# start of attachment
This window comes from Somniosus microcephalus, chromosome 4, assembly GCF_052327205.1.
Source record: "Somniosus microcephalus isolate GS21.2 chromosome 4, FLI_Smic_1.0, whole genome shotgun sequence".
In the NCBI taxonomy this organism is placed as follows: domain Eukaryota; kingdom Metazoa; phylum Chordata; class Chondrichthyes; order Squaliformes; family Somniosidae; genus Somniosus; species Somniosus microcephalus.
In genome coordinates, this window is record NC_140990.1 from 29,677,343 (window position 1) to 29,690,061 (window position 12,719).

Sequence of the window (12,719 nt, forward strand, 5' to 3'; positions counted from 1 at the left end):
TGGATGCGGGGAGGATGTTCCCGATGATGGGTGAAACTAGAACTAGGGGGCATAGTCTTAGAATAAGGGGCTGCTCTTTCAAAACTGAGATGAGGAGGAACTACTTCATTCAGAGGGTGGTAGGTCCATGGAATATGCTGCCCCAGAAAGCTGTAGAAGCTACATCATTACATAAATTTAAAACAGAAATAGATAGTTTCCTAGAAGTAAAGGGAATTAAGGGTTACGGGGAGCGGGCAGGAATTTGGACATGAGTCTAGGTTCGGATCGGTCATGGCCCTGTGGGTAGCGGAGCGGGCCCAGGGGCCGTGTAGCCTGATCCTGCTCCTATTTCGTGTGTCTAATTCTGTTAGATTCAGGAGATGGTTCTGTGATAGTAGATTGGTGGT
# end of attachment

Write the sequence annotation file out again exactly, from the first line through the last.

This window comes from Somniosus microcephalus, chromosome 4, assembly GCF_052327205.1.
Source record: "Somniosus microcephalus isolate GS21.2 chromosome 4, FLI_Smic_1.0, whole genome shotgun sequence".
In the NCBI taxonomy this organism is placed as follows: domain Eukaryota; kingdom Metazoa; phylum Chordata; class Chondrichthyes; order Squaliformes; family Somniosidae; genus Somniosus; species Somniosus microcephalus.
In genome coordinates, this window is record NC_140990.1 from 29,677,343 (window position 1) to 29,690,061 (window position 12,719).

Sequence of the window (12,719 nt, forward strand, 5' to 3'; positions counted from 1 at the left end):
TGGATGCGGGGAGGATGTTCCCGATGATGGGTGAAACTAGAACTAGGGGGCATAGTCTTAGAATAAGGGGCTGCTCTTTCAAAACTGAGATGAGGAGGAACTACTTCATTCAGAGGGTGGTAGGTCCATGGAATATGCTGCCCCAGAAAGCTGTAGAAGCTACATCATTACATAAATTTAAAACAGAAATAGATAGTTTCCTAGAAGTAAAGGGAATTAAGGGTTACGGGGAGCGGGCAGGAATTTGGACATGAGTCTAGGTTCGGATCGGTCATGGCCCTGTGGGTAGCGGAGCGGGCCCAGGGGCCGTGTAGCCTGATCCTGCTCCTATTTCGTGTGTCTAATTCTGTTAGATTCAGGAGATGGTTCTGTGATAGTAGATTGGTGGT